Molina MG, Rodríguez TC. Caracterización de la descentralización del sector salud en tres municipios: Itaguí, La Ceja y Balboa. [Decentralization of the healthcare sector in three municipalities: Itaguí, La Ceja, and Balboa.] Revista Facultad Nacional de Salud Pública [Journal of the National Faculty of Public Health.] ( Medellín , Colombia ) 2002 July-December; 20(2): 7-21.

Objectives: To analyze characteristics of institutional development and community participation as key elements of decentralization in three municipalities of Colombia (Itaguí, La Ceja, and Balboa).

Methodology: Case study using observation systematic interviews, and focus groups.

Results: The decentralization of the healthcare sector implies fiscal, political, social, and administrative changes. Municipalities assume competencies transferred to them by the central and regional governments and become responsible for the population’s health. While Itaguí, La Ceja, and Balboa have attained very different levels of socioeconomic development, they have made similar progress in implementing decentralization. They have faced obstacles such as: (a) the mayors’ lack of political will to support the process; (b) lack of technical ability among the staff members of local healthcare administrative centers; and (c) a high rate of turnover among these staff members, resulting from political patronage and complexity of legislation. Performance of the administrative units has been limited; coordination among them has proven deficient or nonexistent. Healthcare information systems have registered low indices of quality and effectiveness in decision-making. This study shows that activities and power of the private insurance companies have increased considerably in recent years. Numerous community organizations in the three municipalities have exerted little influence on decisions that affect healthcare.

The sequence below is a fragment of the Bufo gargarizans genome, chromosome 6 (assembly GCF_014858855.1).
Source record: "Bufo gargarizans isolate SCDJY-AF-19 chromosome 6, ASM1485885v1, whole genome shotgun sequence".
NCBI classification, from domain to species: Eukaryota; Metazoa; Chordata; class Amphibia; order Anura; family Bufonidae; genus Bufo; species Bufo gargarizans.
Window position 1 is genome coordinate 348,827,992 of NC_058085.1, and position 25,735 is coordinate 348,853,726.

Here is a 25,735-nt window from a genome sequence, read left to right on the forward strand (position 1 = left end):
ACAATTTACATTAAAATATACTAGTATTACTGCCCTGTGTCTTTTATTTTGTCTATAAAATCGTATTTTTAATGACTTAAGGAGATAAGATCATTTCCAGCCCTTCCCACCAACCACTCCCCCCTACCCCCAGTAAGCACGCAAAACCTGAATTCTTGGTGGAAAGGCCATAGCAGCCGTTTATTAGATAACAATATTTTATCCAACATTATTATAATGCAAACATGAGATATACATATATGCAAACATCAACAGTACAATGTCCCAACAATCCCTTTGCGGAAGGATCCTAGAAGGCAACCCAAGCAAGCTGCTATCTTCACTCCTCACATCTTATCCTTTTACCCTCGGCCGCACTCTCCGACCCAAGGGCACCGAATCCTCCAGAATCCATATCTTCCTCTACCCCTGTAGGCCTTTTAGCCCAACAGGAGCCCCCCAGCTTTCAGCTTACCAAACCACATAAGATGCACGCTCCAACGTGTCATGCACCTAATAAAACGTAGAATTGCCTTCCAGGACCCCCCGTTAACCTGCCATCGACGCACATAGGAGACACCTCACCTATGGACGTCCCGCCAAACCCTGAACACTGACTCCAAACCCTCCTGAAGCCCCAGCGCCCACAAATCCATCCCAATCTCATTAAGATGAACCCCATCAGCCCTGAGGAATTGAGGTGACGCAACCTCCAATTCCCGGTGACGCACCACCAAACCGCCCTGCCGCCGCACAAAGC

Conclusions: Although certain achievements have occurred in the three municipalities, integrated decentralization has remained incomplete. The three municipalities have shown certain commonalities: (a) a struggle for power among institutions, with healthcare insurers exercising great power; (b) lack of planning; (c) low level of technological development; (d) lack of technical capabilities, (e) high staff turnover in the local health administrative centers; and, (f) weak development of community participation.

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